I’m never sure what to do with a week like this. You know the kind, the ones where nothing goes according to plan and everything seems chaos and you sigh with relief that this week is O-V-E-R. (Except it really isn’t when your husband works Saturdays. Sigh.)
Next to me is a girl home from school with a fever. She shuffled off the bus last night and said she couldn’t keep warm at school, but she didn’t have a fever when the nurse checked her. She was feverish by the time she got home, so we nursed her a little and sent her off to bed, and my “plans” for today became laced with contingencies.
Of any day this week for her to be home from school, today is a good one. I didn’t have concrete plans and I wasn’t meeting with my first-ever writing client (squee!). That was yesterday. I was dressed and ready to take a jog/walk when we made the call that she wouldn’t be getting on the bus. In the hour she was awake this morning, her fever rose by a degree or more, so I did the grown-up thing and decided she’d stay home.
She’s missing apple day in her class and I’m on the fence about whether I should let her go trick-or-treating tonight if she’s feeling better. And even though her presence in the house today won’t be a bother, part of me is still selfishly annoyed that my day is not my own today.
I’ve gotten a little too used to this kids-being-in-school-all-day thing.
But it doesn’t even have to be a sick kid to throw me off. I’m not the kind of person who leaves space in her days for the unexpected and unplanned. If I have a calendar, I want to fill it, even if that means filling my time with reading or writing, not necessarily appointments and coffee dates. I start the day with an idea of how things are going to go. It’s a control issue, I think, or maybe something deeper. I don’t know. Maybe I’ll talk to my counselor about it.
Today is just one indicator of how chaotic our week felt. On Sunday night we discovered a patch of carpet in the kids’ room that was soaked. All along the wall their room shares with the bathroom. We knew there was a small problem with the shower but further investigation has led to the revelation of a bigger problem. Monday, on my husband’s day off, was spent clearing out the kids’ room, removing all the furniture against that wall and clearing the floor of all the kid crap that accumulates unwanted. It was exhausting, and the work isn’t done yet and our house is extra messy because we have furniture and books in places they don’t normally belong.
We alerted our landlord. We’re still waiting to hear from the plumber. In the meantime, we discovered that we can’t use the shower unless we want to rain water into the basement on top of all the stuff we have stored down there. So, baths it is for the foreseeable future. (And don’t get me started on the mold potential.) Four years ago, in our last rental, we survived three feet of water in our basement but our souls are still recovering from that ordeal.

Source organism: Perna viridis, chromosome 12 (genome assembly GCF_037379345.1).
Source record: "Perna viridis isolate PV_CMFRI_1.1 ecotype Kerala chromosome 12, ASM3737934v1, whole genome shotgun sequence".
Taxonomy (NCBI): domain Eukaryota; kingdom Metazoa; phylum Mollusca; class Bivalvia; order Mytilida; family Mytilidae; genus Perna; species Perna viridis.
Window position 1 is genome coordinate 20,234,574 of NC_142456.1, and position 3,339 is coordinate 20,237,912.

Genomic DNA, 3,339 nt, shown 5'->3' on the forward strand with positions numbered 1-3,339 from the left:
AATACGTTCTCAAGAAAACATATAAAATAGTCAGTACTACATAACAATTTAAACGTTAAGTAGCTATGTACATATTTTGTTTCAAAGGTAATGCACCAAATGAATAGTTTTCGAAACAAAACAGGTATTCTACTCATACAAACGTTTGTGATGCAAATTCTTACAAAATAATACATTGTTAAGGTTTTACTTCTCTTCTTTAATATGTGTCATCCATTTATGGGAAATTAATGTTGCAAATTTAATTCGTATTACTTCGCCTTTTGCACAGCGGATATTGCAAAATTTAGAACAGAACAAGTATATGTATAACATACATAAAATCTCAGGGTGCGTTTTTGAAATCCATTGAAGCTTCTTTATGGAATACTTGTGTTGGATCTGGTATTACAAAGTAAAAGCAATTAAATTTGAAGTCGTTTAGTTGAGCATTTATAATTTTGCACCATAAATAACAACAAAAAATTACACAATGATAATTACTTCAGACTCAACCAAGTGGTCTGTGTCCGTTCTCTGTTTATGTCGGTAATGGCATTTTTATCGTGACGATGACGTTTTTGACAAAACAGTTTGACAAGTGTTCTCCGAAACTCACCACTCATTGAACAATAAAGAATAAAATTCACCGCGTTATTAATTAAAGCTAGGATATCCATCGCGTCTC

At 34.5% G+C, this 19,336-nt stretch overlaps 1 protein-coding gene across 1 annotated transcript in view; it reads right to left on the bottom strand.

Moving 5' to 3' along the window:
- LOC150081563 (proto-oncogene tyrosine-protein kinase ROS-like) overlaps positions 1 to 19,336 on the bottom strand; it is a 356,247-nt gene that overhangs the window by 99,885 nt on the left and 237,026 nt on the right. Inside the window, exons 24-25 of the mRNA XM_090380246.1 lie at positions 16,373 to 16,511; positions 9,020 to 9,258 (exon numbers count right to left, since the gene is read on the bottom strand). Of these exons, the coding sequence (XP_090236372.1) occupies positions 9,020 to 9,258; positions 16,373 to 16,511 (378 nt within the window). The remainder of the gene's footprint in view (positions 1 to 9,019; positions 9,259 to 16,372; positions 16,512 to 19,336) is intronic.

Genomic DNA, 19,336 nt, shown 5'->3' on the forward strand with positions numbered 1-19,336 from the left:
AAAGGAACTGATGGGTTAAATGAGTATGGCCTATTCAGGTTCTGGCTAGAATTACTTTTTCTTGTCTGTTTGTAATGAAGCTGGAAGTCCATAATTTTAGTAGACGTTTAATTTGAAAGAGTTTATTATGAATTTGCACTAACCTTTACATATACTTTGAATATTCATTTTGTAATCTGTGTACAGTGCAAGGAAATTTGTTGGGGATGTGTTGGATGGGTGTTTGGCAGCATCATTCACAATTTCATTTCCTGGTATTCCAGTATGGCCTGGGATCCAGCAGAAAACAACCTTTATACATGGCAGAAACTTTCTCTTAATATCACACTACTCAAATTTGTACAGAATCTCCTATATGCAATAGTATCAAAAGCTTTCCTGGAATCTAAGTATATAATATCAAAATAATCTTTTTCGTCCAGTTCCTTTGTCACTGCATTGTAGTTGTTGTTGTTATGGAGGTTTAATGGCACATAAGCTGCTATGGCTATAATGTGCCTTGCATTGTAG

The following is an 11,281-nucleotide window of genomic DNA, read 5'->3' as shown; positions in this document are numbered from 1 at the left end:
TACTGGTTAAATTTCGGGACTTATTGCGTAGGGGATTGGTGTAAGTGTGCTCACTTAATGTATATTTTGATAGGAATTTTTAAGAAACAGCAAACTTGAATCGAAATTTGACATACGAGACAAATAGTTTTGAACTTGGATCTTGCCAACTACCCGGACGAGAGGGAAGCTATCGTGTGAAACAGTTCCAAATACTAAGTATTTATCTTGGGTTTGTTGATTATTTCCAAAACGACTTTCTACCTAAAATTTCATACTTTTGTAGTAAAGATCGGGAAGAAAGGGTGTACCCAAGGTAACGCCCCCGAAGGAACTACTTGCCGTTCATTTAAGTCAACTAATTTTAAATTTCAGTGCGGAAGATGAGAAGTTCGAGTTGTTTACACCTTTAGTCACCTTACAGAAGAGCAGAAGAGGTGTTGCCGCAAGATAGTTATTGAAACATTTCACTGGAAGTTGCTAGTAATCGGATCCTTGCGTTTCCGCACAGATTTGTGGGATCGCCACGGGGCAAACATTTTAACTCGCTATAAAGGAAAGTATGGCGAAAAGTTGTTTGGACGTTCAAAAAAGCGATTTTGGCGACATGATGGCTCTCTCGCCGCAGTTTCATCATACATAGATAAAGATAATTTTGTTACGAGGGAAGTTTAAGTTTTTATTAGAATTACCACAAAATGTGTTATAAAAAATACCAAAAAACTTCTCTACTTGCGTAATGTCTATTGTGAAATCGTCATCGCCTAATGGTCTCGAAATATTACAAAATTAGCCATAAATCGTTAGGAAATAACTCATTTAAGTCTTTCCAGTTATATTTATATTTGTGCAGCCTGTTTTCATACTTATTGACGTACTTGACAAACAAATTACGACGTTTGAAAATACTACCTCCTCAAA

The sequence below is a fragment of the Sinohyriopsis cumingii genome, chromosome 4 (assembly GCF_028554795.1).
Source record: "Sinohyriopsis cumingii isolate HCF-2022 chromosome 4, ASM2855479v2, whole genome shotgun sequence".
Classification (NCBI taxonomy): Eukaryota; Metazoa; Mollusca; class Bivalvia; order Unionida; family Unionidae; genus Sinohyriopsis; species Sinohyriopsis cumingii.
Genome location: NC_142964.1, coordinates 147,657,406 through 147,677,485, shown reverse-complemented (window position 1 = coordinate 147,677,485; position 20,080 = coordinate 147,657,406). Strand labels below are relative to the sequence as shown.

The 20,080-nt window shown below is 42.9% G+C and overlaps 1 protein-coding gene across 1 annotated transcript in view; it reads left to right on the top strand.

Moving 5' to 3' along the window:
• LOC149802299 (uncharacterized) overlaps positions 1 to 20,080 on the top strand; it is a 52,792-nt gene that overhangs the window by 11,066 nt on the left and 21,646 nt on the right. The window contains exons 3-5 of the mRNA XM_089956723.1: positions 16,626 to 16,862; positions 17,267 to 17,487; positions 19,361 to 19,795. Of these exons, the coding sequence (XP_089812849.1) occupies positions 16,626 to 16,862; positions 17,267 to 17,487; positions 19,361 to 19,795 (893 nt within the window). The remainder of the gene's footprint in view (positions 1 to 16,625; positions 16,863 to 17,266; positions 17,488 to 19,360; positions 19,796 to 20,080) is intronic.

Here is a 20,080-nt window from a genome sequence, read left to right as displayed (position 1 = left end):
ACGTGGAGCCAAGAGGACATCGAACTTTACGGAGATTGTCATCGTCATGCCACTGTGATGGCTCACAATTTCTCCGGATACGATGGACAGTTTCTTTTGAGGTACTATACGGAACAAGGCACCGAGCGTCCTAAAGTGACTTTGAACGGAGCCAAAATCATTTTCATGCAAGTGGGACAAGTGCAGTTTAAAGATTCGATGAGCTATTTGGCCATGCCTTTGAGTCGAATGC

It is emotionally draining for me when I have to handle the unexpected and I think that’s because I don’t plan for it at all. My basic assumption is that everything is going to go exactly as I think so there’s no need to allow for other possible outcomes.
Unrealistic, I know.
I don’t know how to plan for what I don’t know is coming except to keep my schedule free in spots and my attitude open. I know I need to slow down and not always be in such a rush. I don’t have to tick off a dozen things on my list just so I feel like I accomplished something today and am a productive member of society.
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In the midst of this week, there has also been beauty. We had a lovely visit with friends we haven’t seen in years on Sunday. Our son lost his first tooth, which was stressful at first because it was so close to falling out but he wouldn’t let my husband pull it. But it was fun to see him embrace the magic of the tooth fairy this morning.
And it’s the peak week for fall colors around here so every tree is bursting bright with oranges, reds and yellows. I feel like the colors are especially vibrant this year, and the beauty makes me pause every time.
On the way to the bus stop yesterday, I caught a glimpse of the moon lingering in the morning sky, perched just above the trees whose leaves are changing. And later I read in a devotional how a busy schedule makes us miss out on important things.
I wondered what I had been missing this week. Or really my whole life.
There are busy seasons, I know, some more than others. But I know that if I don’t leave margins, if my schedule doesn’t include empty days and white space, then life will become overwhelming when an emergency or unplanned event strikes. If the mantra of my life is “I don’t have time for this”–and I’ve said those words more times than I’d care to admit–then I’ve got it wrong.
I want to have time for this. For quiet snuggles on the couch on a sick day. For a long look at the moon or the stars or the autumn leaves. For the chance to help someone in need. For the stopping and the pausing and the lingering.
How do you make room in your life for what’s important? How do you know when your life is too chaotic?